S&R noted that both men were likely deserving of their fate as plotters against the security of the United States. But death at the hands of government with no charge being laid and subsequently proven is morally wrong. So in March S&R demanded that the Obama administration release a memo that it said outlined its moral justification for killing al-Awlaki and Khan. Thus far, Attorney General Eric Holder has refused.

Now, more organizations are applying pressure on the White House to explain its policy that has resulted in the deaths of unindicted American citizens.
Continue reading

Condoning murder: Holder's explanation of al-Awlaki killing woefully insufficient

Five months and five days after it killed a notorious American jihadist without due process of law, the Obama administration has offered an explanation of its actions in the death of al-Qaeda provocateur Anwar al-Awlaki.

In September, a Hellfire missile fired from a drone aircraft operated by the Central Intelligence Agency struck ground in Yemen. It killed not one but two American citizens. One was New Mexico-born Anwar al-Awlaki, 40; the other was Samir Khan, 25, who published media for Al Qaeda promoting terrorism. Al-Awlaki was the intended target; Khan, apparently, was just gravy.

Attorney General Eric Holder said Monday the government used a three-part test for determining the legality of killing an American citizen beyond immediate reach of U.S. courts. Reported the Associated Press:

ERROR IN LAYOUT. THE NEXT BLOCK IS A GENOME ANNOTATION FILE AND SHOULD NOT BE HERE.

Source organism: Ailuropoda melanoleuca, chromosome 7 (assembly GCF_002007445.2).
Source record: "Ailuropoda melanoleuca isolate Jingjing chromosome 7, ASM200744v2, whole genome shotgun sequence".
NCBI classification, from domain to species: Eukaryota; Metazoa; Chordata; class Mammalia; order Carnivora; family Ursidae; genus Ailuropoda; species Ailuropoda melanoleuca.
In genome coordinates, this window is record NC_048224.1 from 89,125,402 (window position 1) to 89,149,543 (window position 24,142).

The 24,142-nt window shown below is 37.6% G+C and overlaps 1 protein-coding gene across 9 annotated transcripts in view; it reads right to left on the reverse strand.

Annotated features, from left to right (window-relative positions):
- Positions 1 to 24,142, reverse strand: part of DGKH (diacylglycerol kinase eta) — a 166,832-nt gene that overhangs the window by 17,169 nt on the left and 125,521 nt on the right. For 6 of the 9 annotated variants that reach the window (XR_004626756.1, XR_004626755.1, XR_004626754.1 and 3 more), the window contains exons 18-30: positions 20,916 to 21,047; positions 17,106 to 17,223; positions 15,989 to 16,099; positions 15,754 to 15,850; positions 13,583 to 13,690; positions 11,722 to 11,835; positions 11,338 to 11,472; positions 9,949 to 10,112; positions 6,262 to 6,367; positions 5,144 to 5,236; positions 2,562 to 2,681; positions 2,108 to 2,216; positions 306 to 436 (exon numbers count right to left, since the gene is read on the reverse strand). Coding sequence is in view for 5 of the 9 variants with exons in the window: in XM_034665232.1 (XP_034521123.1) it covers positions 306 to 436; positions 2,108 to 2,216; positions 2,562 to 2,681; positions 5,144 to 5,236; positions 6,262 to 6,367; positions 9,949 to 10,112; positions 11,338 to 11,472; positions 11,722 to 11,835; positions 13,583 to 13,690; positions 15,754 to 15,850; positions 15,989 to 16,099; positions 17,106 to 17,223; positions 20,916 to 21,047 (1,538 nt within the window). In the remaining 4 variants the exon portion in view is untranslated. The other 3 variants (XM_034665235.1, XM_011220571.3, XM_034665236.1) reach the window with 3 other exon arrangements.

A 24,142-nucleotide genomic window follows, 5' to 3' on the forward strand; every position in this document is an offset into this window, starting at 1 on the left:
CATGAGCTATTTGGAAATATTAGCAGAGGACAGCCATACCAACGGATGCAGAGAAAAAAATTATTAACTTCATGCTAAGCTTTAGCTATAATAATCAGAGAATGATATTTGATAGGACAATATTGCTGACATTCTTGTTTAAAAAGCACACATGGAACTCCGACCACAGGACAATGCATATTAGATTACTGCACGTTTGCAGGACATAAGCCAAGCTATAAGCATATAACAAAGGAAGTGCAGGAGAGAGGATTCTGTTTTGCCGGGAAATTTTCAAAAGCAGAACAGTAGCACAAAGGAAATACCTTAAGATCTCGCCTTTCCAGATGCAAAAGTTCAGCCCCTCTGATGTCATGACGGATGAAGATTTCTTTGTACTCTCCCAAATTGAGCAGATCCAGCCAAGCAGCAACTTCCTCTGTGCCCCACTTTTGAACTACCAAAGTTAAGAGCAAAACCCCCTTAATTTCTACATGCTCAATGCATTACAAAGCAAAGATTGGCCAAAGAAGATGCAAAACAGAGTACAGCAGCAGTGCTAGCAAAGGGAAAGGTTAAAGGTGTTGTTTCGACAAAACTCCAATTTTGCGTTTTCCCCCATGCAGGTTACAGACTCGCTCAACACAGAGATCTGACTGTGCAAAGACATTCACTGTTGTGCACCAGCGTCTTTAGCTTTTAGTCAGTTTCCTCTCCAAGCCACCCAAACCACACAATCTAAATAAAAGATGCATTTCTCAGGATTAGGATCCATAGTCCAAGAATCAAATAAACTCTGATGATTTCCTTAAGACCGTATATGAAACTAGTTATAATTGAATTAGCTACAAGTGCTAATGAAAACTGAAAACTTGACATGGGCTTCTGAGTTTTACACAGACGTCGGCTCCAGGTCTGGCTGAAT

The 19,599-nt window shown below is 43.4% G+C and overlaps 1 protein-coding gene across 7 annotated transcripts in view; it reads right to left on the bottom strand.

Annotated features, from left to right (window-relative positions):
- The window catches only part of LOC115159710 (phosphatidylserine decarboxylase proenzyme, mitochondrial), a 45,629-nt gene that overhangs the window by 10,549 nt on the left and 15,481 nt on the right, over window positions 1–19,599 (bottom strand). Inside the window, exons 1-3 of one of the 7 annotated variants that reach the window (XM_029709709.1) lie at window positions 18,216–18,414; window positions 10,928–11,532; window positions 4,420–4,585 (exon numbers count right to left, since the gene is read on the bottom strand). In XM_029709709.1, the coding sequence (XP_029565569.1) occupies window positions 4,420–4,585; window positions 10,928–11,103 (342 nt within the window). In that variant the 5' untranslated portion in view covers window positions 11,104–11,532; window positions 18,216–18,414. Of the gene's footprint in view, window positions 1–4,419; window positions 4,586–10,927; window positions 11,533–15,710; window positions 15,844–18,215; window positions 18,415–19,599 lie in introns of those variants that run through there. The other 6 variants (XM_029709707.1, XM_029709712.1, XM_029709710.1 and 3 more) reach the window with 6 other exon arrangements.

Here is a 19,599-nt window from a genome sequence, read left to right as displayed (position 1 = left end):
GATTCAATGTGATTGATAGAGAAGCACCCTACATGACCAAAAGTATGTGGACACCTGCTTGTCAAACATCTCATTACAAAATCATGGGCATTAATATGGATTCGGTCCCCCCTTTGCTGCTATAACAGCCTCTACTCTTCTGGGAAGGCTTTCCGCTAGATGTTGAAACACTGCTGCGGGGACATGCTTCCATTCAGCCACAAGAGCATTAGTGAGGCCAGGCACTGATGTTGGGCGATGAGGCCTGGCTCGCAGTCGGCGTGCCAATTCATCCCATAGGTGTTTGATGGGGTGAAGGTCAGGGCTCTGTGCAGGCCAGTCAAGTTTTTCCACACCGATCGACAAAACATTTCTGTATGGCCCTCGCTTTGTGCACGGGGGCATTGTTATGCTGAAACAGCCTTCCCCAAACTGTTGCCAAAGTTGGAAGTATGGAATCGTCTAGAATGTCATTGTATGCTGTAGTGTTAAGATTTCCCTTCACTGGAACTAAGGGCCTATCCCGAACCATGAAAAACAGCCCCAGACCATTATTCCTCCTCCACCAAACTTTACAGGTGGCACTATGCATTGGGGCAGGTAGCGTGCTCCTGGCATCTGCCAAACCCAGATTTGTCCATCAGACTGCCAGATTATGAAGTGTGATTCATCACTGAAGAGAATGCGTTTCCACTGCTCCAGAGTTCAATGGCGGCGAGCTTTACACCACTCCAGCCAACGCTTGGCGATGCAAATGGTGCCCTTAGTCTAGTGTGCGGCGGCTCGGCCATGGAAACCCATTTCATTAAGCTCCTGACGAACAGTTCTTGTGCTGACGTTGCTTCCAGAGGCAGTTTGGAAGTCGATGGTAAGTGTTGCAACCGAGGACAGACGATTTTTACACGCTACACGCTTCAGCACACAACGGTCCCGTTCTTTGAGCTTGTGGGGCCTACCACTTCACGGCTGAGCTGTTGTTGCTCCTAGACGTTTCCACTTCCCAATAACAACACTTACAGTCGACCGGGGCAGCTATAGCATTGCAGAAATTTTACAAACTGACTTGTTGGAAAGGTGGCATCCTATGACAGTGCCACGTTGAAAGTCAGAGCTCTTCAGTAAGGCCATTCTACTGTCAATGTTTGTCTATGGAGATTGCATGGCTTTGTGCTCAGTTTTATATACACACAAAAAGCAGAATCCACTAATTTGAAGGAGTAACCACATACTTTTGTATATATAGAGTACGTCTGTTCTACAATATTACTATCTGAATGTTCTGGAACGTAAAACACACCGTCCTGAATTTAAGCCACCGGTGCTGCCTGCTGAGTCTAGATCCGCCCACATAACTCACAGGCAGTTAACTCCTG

[Holder] said the government must determine after careful review that the citizen poses an imminent threat of violent attack against the U.S., capture is not feasible and the killing would be consistent with laws of war.

After careful review? What constitutes review? Who determines how careful it is? Based on what legal standards? What policy underwrote the killing?
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Nota Bene #121: Birds of an Ancient Feather

“Television is an invention whereby you can be entertained in your living room by people you wouldn’t have in your house.” Who said it? The answer is at the end of this post. Now on to the links! Continue reading

Nota Bene #119: Think! It Ain't Illegal Yet

“My wife and I were happy for twenty years. Then we met.” Who said it? Continue reading

Nota Bene #117: Wake Up!